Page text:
Did You Know?
The historical Macbeth (c.1005-1057) was king of Scotland from 1040 to 1057. His wife was Lady Gruoch, a granddaughter of Scottish king Kenneth III and formerly the wife of Gilcomgain, Thane of Moray. After Gilcomgain's death in battle, during a revolt against Duncan, Gruoch fled to the neighbouring county of Ross with her son, Lulach. Macbeth, Thane of Ross, became her protector and, in 1035, her second husband.
Although Shakespeare portrays Duncan as an elderly man, he was actually under 40 when he was killed - in battle, not in bed - by Macbeth. His sons Malcolm and Donald Bane were less than 10 years old at the time.
Macbeth, who reigned for 17 years, was by all reports a good king: under his rule, Scotland prospered and was relatively peaceful until a failed invasion by the Northumbrians in 1053. In 1057, Duncan's son Malcolm Canmore, now a grown man, returned to Scotland and killed Macbeth in a battle in Aberdeenshire - nowhere near Dunsinane or Birnam Wood. Assuming the throne as Malcolm III, he died in 1093.
Shakespeare would have seen no reason to question the traditional belief that Banquo's son, Fleance, fled to Wales, where he married a daughter of the Welsh king, and that their son returned to Scotland to become the founder of the Stuart royal line. There is no historical evidence however, that Banquo or Fleance actually existed.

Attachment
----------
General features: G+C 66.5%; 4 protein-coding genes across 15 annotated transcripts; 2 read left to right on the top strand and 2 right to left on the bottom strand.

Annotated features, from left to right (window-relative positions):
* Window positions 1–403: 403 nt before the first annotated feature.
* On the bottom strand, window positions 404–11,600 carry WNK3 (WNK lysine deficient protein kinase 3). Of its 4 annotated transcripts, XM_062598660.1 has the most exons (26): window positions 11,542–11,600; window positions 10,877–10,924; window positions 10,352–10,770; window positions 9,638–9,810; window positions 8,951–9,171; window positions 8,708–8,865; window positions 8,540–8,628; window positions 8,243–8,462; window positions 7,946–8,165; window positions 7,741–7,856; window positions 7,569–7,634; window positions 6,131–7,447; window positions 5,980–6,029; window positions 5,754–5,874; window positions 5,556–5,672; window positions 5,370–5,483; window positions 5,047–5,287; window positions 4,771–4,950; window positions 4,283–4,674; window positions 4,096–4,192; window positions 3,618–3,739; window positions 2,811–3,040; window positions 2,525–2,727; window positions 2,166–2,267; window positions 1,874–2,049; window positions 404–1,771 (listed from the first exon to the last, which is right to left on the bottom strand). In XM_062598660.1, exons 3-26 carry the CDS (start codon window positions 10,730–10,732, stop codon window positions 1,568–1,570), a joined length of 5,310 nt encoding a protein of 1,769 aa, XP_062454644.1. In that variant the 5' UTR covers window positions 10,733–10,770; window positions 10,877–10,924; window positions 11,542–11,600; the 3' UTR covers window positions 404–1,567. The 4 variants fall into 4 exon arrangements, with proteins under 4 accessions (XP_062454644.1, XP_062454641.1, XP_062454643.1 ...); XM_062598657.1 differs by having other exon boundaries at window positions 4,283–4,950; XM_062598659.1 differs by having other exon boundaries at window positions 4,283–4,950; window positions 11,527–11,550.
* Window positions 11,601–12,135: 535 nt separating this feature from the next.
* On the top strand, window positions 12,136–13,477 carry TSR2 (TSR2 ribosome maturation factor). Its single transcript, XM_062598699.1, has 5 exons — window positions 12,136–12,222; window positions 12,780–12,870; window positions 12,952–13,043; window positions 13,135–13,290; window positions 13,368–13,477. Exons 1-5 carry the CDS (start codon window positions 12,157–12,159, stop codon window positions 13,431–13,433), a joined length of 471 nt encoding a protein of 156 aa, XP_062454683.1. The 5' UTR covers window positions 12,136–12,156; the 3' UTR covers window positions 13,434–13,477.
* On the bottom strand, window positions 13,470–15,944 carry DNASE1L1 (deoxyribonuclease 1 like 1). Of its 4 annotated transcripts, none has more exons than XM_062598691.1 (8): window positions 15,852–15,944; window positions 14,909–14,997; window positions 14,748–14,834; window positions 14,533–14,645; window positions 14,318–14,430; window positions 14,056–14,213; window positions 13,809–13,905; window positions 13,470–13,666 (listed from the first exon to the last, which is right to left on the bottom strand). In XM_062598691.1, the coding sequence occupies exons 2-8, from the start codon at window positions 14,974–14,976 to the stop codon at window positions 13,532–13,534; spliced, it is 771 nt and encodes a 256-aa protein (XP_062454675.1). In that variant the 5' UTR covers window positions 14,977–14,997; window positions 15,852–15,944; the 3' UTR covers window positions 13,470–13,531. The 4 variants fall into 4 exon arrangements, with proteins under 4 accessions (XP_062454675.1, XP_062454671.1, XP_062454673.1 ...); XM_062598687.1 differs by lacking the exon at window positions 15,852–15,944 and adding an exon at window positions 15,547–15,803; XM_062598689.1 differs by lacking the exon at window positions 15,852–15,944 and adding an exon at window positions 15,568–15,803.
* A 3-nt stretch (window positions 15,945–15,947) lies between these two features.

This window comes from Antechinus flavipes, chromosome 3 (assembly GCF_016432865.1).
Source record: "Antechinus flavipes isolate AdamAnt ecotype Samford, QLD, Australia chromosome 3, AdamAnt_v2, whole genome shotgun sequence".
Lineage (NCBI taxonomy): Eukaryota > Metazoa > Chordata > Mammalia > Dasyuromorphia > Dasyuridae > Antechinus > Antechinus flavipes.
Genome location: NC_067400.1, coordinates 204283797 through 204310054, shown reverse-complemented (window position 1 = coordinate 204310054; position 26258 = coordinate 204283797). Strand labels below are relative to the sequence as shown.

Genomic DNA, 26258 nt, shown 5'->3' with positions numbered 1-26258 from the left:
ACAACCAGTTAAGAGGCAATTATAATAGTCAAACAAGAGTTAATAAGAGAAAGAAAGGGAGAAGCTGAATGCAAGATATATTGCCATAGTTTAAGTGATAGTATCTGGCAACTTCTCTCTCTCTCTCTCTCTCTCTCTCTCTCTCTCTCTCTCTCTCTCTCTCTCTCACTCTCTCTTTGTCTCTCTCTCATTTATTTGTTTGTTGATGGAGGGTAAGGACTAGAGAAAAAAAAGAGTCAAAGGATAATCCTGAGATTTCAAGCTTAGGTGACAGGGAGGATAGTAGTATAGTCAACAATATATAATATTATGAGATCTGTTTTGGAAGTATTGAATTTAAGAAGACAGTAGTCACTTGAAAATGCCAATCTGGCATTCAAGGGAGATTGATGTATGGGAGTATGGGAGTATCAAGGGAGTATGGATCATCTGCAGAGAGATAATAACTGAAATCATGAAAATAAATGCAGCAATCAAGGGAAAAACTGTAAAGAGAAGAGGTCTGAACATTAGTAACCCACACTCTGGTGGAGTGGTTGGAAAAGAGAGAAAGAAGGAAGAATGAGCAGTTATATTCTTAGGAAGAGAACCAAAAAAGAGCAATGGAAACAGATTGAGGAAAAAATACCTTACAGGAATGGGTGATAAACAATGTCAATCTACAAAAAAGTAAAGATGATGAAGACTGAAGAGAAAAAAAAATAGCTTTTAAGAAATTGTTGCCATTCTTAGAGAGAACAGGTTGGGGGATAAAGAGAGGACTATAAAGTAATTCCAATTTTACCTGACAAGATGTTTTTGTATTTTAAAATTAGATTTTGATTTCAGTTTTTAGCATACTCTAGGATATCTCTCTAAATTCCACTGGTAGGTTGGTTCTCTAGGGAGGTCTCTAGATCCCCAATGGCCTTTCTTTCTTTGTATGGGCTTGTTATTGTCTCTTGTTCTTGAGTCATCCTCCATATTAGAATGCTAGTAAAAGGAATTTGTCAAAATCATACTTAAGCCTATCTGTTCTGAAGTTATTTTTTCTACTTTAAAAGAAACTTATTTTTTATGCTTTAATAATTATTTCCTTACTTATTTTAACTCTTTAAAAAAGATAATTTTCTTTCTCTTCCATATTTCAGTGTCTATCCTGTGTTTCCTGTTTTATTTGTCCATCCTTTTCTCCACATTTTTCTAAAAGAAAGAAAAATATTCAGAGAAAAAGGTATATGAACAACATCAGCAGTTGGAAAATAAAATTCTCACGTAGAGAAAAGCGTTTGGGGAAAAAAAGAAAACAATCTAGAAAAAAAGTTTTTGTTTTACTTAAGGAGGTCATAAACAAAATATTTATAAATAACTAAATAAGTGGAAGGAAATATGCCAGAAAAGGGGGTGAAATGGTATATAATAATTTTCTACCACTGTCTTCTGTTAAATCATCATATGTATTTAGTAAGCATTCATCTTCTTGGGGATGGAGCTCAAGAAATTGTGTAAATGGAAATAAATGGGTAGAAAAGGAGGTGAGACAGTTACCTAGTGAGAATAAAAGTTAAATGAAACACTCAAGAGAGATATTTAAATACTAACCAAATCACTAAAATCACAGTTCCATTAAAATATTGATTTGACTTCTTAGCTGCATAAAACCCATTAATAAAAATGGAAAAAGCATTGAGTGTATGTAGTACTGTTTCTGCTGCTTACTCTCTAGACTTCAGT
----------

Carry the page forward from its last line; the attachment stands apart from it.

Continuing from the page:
If, as seems reasonable to suppose, Shakespeare wrote Macbeth in the hopes of pleasing James I (formerly James VI of Scotland) - who was a patron of Shakespeare's company and had doubled the fee they received for court performances - the attempt misfired. Perhaps upset by its depictions of the assassination of a Scottish king and of witches influencing human destiny, James banned Macbeth for five years. It was produced only once more during Shakespeare's lifetime: in 1611 at the Globe Theatre, which burned to the ground shortly afterwards, destroying all sets, props, costumes and manuscripts - which may be another origin of the play's reputation for ill luck.